The Sugar of the Earth – part 5

 

AGO:

 

The jungle had seethed into the building vine by vine, blossom by blossom, branch by groping branch in a slow siege of sumptuous verdancy so that all the avenues to, so that each egress from, was wreathed.

 

Whether it had firstly been a library or whether it had initially been an observatory was moot.

 

Library: the capacity of the shelves failed, books piled up in crenelations.

 

Observatory: the lens cracked.

 

Alas: the luxury of dust.

 

Methany moved through the mess of it. From somewhere close there was music grinding itself against the air with the nostalgic friction of a bygone medium. A hiss, a pop; there the distortion of heat, the clasp of moisture, a craved-for degradation that chewed at the moment. Each towering shelf cut a rich measure of shadow into the sweet light so that one might pass from sensation to sensation – cloyingly warm to tantalizing chill to cloyingly warm. She eased between shade & sun, sun & shade, her nigh-nudity painted with each pass. Her jewelry clacked, whispering to itself.

 

At the far end of the library there was a small couch where her sister slept beneath a wide window open to the purple sky, the cooling air, the few sequins the wind wrung from the condensation built up around the island’s peak.

 

“I was dreaming”, Mathalia said, roused.

 

There was a gravity between the sisters.

 

Methany lied down next to her twin. Their mind-shapes arched languorously up the wall, rippling against the ruination of it like streams bubbling over stones. It looked as if the shadows of two children, standing in front of a large fire stretched their muscles in preparation for some exotic exercise.

 

They stepped out onto the roof where a large table had been set with a cloth, a bottle, and two glasses, though the wind had pushed one of the glasses over were it lay in a pool of drying wine. A few insects sipped at the spill with their long legs.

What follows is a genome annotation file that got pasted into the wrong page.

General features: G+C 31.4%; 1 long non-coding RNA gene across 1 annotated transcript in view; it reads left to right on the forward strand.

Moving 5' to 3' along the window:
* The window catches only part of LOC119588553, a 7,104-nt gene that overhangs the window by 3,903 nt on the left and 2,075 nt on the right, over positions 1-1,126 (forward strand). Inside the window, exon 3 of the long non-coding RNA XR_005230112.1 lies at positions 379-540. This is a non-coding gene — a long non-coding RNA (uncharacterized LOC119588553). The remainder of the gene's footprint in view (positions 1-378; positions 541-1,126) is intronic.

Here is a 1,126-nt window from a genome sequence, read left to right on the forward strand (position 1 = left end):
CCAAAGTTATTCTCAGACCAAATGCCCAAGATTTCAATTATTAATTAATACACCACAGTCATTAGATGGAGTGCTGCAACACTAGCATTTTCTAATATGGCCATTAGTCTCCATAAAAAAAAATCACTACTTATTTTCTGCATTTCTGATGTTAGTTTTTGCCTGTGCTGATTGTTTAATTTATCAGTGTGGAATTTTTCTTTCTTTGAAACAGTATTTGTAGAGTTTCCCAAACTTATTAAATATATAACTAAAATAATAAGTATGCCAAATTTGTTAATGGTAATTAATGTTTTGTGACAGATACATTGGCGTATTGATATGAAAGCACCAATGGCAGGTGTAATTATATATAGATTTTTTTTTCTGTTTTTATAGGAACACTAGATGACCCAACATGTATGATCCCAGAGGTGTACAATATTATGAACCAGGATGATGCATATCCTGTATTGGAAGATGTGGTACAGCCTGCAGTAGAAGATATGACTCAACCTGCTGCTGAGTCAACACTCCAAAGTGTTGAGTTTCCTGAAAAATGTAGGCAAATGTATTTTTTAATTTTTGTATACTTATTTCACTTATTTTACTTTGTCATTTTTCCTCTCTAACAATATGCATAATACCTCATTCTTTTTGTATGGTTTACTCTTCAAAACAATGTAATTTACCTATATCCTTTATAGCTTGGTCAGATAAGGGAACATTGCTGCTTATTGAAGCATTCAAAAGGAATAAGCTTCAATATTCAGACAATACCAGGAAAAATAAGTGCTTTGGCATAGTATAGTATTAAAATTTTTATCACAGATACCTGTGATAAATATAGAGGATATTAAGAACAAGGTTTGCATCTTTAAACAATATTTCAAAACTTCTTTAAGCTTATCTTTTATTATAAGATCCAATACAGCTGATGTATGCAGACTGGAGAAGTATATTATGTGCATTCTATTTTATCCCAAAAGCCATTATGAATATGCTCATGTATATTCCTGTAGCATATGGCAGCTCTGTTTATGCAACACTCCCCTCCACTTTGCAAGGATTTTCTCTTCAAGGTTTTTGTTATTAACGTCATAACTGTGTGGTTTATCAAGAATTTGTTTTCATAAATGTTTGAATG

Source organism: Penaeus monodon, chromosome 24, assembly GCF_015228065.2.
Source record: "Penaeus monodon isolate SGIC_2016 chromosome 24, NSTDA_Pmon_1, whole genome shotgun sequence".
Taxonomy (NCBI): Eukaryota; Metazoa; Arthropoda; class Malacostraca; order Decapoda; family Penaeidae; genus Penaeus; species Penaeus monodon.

From up on the roof the sisters could see much of the island sprawl out around them in great folds and hills, in soft fields and tangles of jungle. Northwest of them though rose the peaks of the island, clotted with mist. There they looked with an ache in their twin bodies. There the promise of release. There the danger of the incursion site.

 

The weight of that place, from so high up, from so far off, came down on Mathalia, still soft from dreams, and she suddenly frothed into a panic. She pulled back her lips and coughed up two sharp laughs like things that had been choking her. She swung away from her sister, yet not letting go of her hand, turning on her heel like a dancer. Her breath seethed between her teeth and her face flushed. But then, as quickly as it had set on her, the fit passed. Mathalia blew her breath out, lips pursed as she might extinguish her dread like a candle.

 

Methany pulled her sister in close to her, touched her forehead with her own, letting her mind-shape drape affectionately over her.

 

“Soon,” she whispered, “so soon.”

 

Beneath the twins, around the building, alchemical mannequins moved about the grounds gathering fruit, picking flowers.

 

 

 

 

 

 

 

 

 

 

 

 

 

 

 

 

 

 

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